by Joanna Campbell
Original Publication: 1993
Here's a book with a quick and obvious title. It tells you everything you need to know about the book in two words. Sierra. Steeplechase. Viola!
So, the cover:
This is an improvement from the last cover. We've got some action, and despite the male rider appearing to have no eyes and the strange blissful/incoherent look on Samantha's face there isn't much to complain about. Of course, the only steeplechasing I've seen were a few races broadcast from England on TVG, so I'm not about to start nitpicking on what anyone is doing on the cover. It's pleasing. I will leave it there.
Well, this is one of those rare blurbs that makes sense. Of course, there's not a lot of plot to pick through here, so writing the blurb must have been fairly easy. The book starts with Sierra being a pain in the butt; Samantha's in particular. She and Tor take him out on the trails and naturally there's an episode of wild bolting off into the woods. As it happens, Sierra gallivants down the trail with Samantha, completely out of control, and manages to jump a six-foot downed tree that's covering the path. This gets Tor all excited about his jumping ability again.
There's no hope for Sierra . . .
Every trainer at Whitebrook Farm has given up on Sierra. The spirited colt just doesn't seem to have the patience for racing. Then Sierra jumps effortlessly over an enormous fallen tree, and Samantha McLean, the head trainer's daughter, knows the horse could be a champion steeplechaser.
With her friend Tor's help, Samantha begins to train Sierra for the dangerous demands of steeplechasing. But when Sierra's finally ready for his first race, Tor, the Thoroughbred's jockey, falls and breaks his arm. Now Samantha must ride Sierra in the most perilous race of her life--and make Sierra a winner!
In the meantime, Pride is getting ready to run in the Breeders' Cup (which, strangely, is consistently punctuated correctly, as opposed to all the other books). They fly him out to California to run, only to have him stumble, catch himself with his hoof, and pull up. So Pride is out for the winter and the majority of early spring, giving Samantha time to devote herself to Sierra.
So back to Sierra. Tor and Samantha decide to train the colt to be a steeplechaser. Tor wants to jockey him, and Samantha spends almost every five pages being so happy about Tor jockeying Sierra because she knows she could never do it (her self-confidence, you see, is low for some reason). Oh, what foreshadowing! Then, just as they get Mike to approve putting Sierra in a novice competition in Lexington Tor has to go break his arm. I know, how unprecedented. With Tor out of the picture, that places the burden of having to ride the horse on Samantha. Why they couldn't get another jockey who knows what they're doing is beyond me, but it never crosses anyone's mind. At first Samantha's dad won't hear of it, but he gives in because he doesn't want to ruin Sierra's chances with Whitebrook. Because if Sierra doesn't do well in his novice race, he's going to be . . . sold! I know! The audacity of Mike to sell Samantha's favorite horse (besides Pride, and Fleet Goddess, and Wonder)!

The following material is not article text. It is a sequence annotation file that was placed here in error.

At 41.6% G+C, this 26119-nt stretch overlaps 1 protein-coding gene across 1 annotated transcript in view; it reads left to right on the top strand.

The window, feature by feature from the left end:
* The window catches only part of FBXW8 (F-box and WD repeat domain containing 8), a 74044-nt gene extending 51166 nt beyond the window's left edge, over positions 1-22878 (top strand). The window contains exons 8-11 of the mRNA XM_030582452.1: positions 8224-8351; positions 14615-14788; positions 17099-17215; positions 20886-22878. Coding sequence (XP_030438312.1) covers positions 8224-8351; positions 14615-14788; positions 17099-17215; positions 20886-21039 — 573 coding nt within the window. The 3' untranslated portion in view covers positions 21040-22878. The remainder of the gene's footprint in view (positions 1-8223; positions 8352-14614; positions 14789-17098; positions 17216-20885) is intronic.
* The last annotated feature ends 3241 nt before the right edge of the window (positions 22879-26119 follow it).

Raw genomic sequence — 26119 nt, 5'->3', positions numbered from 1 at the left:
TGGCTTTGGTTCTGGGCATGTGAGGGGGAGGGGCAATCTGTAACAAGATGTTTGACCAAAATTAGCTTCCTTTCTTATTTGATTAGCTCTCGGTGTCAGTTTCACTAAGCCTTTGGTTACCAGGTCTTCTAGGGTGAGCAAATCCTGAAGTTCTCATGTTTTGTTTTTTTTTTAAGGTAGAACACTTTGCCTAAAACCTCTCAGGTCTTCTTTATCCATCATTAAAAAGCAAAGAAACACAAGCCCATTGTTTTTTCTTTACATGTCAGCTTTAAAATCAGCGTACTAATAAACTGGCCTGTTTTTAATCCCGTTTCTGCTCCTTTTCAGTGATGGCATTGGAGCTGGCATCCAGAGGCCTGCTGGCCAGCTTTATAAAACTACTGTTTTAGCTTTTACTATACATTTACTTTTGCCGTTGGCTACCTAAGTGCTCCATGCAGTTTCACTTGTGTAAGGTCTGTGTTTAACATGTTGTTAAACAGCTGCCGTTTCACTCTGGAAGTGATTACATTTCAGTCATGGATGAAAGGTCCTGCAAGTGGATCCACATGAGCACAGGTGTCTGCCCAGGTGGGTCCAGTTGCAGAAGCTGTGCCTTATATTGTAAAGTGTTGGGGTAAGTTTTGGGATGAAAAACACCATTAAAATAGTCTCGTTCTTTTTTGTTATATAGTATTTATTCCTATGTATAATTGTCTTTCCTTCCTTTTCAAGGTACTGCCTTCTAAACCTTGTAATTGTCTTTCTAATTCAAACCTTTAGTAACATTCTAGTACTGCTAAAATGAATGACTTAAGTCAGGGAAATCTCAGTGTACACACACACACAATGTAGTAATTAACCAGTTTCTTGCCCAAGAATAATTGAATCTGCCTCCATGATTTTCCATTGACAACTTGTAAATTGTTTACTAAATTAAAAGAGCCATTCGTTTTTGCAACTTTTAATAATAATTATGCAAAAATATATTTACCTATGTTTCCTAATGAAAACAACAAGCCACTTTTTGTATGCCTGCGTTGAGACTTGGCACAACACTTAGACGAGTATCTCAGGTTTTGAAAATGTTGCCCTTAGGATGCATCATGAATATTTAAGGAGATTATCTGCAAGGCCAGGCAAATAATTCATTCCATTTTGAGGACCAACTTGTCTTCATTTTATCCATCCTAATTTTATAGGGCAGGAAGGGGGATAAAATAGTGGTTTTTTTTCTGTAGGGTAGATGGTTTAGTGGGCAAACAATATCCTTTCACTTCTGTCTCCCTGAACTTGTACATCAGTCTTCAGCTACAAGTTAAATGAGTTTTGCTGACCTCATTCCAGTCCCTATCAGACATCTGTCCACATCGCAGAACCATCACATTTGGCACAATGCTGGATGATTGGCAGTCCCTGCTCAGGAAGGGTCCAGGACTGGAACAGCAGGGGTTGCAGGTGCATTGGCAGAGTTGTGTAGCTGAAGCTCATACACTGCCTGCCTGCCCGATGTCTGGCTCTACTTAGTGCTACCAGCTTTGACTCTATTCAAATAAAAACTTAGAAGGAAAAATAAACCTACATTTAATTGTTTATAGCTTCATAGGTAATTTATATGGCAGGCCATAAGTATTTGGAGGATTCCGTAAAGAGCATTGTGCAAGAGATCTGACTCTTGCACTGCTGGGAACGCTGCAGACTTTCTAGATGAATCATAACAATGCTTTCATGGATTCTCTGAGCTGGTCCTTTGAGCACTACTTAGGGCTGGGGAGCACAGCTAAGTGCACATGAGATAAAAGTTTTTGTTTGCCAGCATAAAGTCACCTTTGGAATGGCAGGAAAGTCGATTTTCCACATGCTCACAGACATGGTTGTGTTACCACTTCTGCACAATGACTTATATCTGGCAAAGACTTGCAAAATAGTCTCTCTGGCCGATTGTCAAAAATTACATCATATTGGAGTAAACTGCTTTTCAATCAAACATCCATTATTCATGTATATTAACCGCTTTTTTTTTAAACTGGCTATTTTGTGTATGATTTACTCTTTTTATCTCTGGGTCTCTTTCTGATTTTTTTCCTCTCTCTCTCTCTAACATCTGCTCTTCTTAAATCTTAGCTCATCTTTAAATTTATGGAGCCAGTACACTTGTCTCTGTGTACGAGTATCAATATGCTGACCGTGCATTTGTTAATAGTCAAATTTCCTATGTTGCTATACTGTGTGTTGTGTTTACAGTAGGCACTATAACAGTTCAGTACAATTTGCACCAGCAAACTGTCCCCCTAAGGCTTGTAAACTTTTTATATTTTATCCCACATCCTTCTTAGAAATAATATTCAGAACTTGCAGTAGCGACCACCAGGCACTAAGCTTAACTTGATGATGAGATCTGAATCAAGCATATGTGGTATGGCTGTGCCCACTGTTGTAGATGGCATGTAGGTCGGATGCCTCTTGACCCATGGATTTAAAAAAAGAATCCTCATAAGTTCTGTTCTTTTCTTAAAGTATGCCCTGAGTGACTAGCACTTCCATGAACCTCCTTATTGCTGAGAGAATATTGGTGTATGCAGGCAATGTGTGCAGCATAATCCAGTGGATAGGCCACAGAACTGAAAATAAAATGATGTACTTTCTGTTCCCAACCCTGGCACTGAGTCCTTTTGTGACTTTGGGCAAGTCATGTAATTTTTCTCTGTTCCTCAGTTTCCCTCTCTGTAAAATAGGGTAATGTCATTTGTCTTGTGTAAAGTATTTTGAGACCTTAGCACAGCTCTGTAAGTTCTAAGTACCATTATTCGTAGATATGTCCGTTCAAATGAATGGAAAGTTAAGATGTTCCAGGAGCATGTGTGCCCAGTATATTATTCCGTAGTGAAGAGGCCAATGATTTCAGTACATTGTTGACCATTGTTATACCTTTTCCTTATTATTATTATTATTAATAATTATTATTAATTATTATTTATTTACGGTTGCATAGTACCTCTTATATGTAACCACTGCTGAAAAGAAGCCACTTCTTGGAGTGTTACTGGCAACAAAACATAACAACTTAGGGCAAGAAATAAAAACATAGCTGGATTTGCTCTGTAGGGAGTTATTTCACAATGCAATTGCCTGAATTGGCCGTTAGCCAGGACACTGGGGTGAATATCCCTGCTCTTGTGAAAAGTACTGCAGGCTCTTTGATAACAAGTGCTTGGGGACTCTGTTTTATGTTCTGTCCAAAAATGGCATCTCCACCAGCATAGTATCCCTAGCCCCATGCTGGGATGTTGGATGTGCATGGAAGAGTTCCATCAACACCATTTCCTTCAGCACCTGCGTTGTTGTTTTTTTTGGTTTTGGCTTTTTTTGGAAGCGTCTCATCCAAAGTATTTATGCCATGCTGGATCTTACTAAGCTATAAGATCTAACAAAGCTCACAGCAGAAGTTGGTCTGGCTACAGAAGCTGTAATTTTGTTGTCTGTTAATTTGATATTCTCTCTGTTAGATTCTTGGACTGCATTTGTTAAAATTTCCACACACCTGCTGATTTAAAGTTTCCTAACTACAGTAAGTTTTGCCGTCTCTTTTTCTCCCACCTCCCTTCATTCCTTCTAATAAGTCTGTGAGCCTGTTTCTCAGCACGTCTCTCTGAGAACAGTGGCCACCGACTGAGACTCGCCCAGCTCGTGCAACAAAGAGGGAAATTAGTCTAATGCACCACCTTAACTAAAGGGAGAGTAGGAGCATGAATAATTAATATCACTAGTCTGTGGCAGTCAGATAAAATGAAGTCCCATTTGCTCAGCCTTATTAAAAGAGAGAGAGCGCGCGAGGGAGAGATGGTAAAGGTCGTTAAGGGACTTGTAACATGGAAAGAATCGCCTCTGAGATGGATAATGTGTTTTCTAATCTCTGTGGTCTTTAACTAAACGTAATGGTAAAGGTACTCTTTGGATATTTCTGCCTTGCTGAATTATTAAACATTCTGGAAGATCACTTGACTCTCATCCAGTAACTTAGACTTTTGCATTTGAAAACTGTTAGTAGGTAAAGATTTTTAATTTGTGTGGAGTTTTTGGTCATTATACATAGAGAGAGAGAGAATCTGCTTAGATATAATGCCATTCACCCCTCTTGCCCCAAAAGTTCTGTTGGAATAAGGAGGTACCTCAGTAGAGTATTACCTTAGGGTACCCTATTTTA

Oddities (I didn't pick through this book, so there will be fewer this time around):
- Samantha has been taking jumping lessons once a week (if possible) since mid-spring. About a year later she's riding a horse in a steeplechase of sixteen, four-foot brush fences. I don't even have a sarcastic remark for this.
- Tor is really the heroic type, isn't he? I'm torn between being irked that he tells Samantha he wants to ride Sierra when she gets tossed after that six-foot miracle jump or thinking it's chivalrous and caring or whatever.
- Brad is not in this book at all, but he's doing plenty of things that our wonderfully wholesome characters can't stop talking about. What I'm trying to wrap my brain around is why Ashleigh went to his wedding in the first place. I had to stop reading for a moment as I kept thinking about Ashleigh shopping for a wedding gift, and really the whole image was too much.
- Why on earth does Clay Townsend drive a Jeep Cherokee?
- There are a lot of exclamation marks in this book. Usually followed by the word "cried" so everyone comes off as exceptionally whiny and loud. Not a good combination.
- At the end of the book, when Sierra comes in second to the jockey who made disparaging comments about Samantha and Sierra's ability, the jockey sort of offers an apology and a comment on how it's Sierra's "lucky day" (which it is, quite frankly). Samantha comes back with: "Sierra did it with heart and courage" and I almost wanted to slap her for the poor guy.
Next up: Brad vs. Ashleigh, redux! Are you ready for it? Oh, I know you are.